Her Perpetual Virginity.—This doctrine was, to say the least, of no importance in the eyes of the evangelists, and so far as extant writings go there is no evidence of its having been anywhere taught within the pale of the Catholic Church of the first three centuries. On the contrary, to Tertullian the fact of Mary’s marriage after the birth of Christ is a useful argument for the reality of the Incarnation against gnostic notions, and Origen relies upon the references to the Lord’s brethren as disproving the Docetism with which he had to contend. The ἀειπαρθενία though very ancient, is in reality a doctrine of non-Catholic origin, and first occurs in a work proscribed by the earliest papal Index librorum prohibitorum (attributed to Gelasius) as heretical,—the so-called Protevangelium Jacobi, written, it is generally admitted, within the 2nd century. According to this very early source, which seems to have formed the basis of the later Liber de infantia Mariae et Christi salvatoris and Evangelium de nativitate Mariae, the name of Mary’s father was Joachim (in the Liber de infantia a shepherd of the tribe of Judah, living in Jerusalem); he had long been married to Anna her mother, whose continual childlessness had become a cause of much humiliation and sorrow to them both. The birth of a daughter was at last angelically predicted to each parent separately. From her third to her twelfth year “Mary was in the Temple as if she were a dove that dwelt there, and she received food from the hand of an angel.” When she became of nubile age a guardian was sought for her by the priests among the widowers of Israel “lest she should defile the sanctuary of the Lord”; and Joseph, an elderly man with a family, was indicated for this charge by a miraculous token. Some time afterwards the annunciation took place; when the Virgin’s pregnancy was discovered, Joseph and she were brought before the high priest, and, though asserting their innocence in all sincerity, were acquitted only after they had been tried with “the water of the ordeal of the Lord” (Num. v. 11). Numerous details regarding the birth at Bethlehem are then given. The perpetual physical virginity of Mary, naïvely insisted upon in this apocryphon, is alluded to only with a half belief and a “some say” by Clement of Alexandria (Strom. vii. 16), but became of much importance to the leaders of the Church in the 4th century, as for example to Ambrose, who sees in Ezek. xliv. 1-3 a prophetic indication of so great a mystery.[2] Those who continued to believe that Mary, after the miraculous birth of Jesus, had become the mother of other children by Joseph came accordingly to be spoken of as her enemies—Antidicomarianitae (Epiphanius) or Antidicomaritae (Augustine)—and the first-mentioned author devotes a whole chapter (ch. 78) of his great work upon heresies to their confutation. For holding the same view Bonosus of Sardica was condemned by the synod of Capua in 391. To Jerome the perpetual virginity not only of Mary but even of Joseph appeared of so much consequence that while a young man he wrote (387) the long and vehement tract Against Helvidius, in which he was the first to broach the theory (which has since gained wide currency) that the brethren of our Lord were children neither of Mary by her husband nor of Joseph by a former marriage, but of another Mary, sister to the Virgin and wife of Clopas or Alphaeus. At last the epithet of ἀεὶ παρθένος was authoritatively applied to the Virgin by the council of Chalcedon in 451, and the doctrine implied has ever since been an undisputed point of orthodoxy both in the Eastern and in the Roman Churches, some even seeking to hold the Anglican Church committed to it on account of the general declaration (in the Homilies) of concurrence in the decisions of the first four general councils.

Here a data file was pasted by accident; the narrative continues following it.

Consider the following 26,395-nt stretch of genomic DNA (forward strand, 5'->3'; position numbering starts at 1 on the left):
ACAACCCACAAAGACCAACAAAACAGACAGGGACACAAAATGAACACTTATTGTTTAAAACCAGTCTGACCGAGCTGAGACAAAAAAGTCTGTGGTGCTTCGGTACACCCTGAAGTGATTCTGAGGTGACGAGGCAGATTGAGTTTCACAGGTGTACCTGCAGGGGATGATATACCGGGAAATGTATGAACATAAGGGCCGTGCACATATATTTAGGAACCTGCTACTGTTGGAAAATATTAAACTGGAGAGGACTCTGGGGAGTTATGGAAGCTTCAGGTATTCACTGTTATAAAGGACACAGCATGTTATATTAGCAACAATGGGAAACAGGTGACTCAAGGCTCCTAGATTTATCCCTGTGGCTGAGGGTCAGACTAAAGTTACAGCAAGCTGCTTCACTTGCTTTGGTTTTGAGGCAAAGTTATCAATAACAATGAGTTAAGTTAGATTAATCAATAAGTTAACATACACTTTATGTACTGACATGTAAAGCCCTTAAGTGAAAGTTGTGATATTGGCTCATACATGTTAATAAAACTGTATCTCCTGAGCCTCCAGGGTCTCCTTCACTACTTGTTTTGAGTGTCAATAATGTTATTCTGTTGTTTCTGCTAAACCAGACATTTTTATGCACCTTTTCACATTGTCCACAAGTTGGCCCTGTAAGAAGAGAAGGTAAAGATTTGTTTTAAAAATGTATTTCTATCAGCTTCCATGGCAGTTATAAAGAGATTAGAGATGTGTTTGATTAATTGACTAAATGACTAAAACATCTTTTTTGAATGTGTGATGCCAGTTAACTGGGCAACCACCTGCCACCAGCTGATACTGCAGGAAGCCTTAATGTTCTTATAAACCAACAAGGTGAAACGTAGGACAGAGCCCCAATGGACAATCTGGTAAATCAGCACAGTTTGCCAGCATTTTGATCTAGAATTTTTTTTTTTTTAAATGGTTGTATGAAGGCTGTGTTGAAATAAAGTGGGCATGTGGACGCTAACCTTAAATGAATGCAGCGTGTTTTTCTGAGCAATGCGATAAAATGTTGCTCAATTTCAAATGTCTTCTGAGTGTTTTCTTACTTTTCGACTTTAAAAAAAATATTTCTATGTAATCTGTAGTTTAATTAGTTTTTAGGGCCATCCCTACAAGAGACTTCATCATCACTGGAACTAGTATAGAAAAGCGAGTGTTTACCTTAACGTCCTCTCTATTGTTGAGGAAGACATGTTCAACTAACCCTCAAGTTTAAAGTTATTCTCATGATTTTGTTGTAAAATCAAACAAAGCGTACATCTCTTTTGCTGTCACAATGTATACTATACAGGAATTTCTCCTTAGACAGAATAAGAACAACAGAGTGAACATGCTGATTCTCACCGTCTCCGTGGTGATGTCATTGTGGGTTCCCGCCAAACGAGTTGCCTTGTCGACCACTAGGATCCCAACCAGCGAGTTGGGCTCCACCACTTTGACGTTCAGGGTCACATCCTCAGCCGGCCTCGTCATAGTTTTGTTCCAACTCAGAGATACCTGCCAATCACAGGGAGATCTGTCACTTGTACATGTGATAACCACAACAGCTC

Her Absolute Sinlessness.—While much of the apocryphal literature of the early sects in which she is repeatedly spoken of as “undefiled before God” would seem to encourage some such doctrine as this, many passages from the acknowledged fathers of the Church could be cited to show that it was originally quite unknown to Catholicism. Even Augustine repeatedly asserts that she was born in original sin (De gen. ad lit. x. 18); and the locus classicus regarding her possible immunity from actual transgression, on which the subsequent doctrine of Lombardus and his commentators was based, is simply an extremely guarded passage (De nat. et grat. ch. 36), in which, while contradicting the assertion of Pelagius that many had lived free from sin, he wishes exception to be made in favour of “the holy Virgin Mary, of whom out of honour to the Lord I wish no question to be made where sins are treated of—for how do we know what mode of grace wholly to conquer sin may have been bestowed upon her who was found meet to conceive and bear Him of whom it is certain that He had no sin.” A writer so late as Anselm (Cur deus homo, ii. 16), declares that “the Virgin herself whence He (Christ) was assumed was conceived in iniquity, and in sin did her mother conceive her, and with original sin was she born, because she too sinned in Adam in whom all sinned,” and the same view was expressed by Damiani. For the growth of the modern Roman doctrine of the immaculate conception from the time in the 12th century, when the canons of Lyons sought to institute a festival in honour of her “holy conception,” and were remonstrated with by Bernard, see Immaculate Conception. The epithets applied to her in the Greek Church are such as ἀμόλυντος, πάναγνος, ἀγία, παναγία; but in the East generally no clear distinction is drawn between immunity from actual sin and original sinlessness.